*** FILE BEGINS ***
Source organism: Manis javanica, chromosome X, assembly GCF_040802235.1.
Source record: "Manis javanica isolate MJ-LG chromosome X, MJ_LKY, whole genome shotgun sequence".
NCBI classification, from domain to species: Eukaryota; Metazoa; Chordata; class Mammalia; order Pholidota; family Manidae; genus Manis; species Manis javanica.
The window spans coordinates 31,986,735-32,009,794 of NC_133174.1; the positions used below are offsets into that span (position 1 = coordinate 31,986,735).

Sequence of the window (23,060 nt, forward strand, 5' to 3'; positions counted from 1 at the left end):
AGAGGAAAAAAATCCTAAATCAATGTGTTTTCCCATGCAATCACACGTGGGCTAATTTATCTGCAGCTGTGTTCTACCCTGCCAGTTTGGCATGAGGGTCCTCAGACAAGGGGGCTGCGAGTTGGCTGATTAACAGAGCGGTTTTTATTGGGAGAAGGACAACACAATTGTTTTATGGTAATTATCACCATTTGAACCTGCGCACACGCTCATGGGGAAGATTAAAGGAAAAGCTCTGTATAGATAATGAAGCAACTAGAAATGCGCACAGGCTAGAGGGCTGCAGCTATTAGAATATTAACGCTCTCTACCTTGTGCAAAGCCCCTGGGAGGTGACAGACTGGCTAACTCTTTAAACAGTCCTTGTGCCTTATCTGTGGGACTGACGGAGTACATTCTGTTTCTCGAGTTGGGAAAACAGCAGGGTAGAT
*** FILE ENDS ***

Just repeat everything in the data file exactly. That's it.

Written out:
Source organism: Manis javanica, chromosome X, assembly GCF_040802235.1.
Source record: "Manis javanica isolate MJ-LG chromosome X, MJ_LKY, whole genome shotgun sequence".
NCBI classification, from domain to species: Eukaryota; Metazoa; Chordata; class Mammalia; order Pholidota; family Manidae; genus Manis; species Manis javanica.
The window spans coordinates 31,986,735-32,009,794 of NC_133174.1; the positions used below are offsets into that span (position 1 = coordinate 31,986,735).

Sequence of the window (23,060 nt, forward strand, 5' to 3'; positions counted from 1 at the left end):
AGAGGAAAAAAATCCTAAATCAATGTGTTTTCCCATGCAATCACACGTGGGCTAATTTATCTGCAGCTGTGTTCTACCCTGCCAGTTTGGCATGAGGGTCCTCAGACAAGGGGGCTGCGAGTTGGCTGATTAACAGAGCGGTTTTTATTGGGAGAAGGACAACACAATTGTTTTATGGTAATTATCACCATTTGAACCTGCGCACACGCTCATGGGGAAGATTAAAGGAAAAGCTCTGTATAGATAATGAAGCAACTAGAAATGCGCACAGGCTAGAGGGCTGCAGCTATTAGAATATTAACGCTCTCTACCTTGTGCAAAGCCCCTGGGAGGTGACAGACTGGCTAACTCTTTAAACAGTCCTTGTGCCTTATCTGTGGGACTGACGGAGTACATTCTGTTTCTCGAGTTGGGAAAACAGCAGGGTAGAT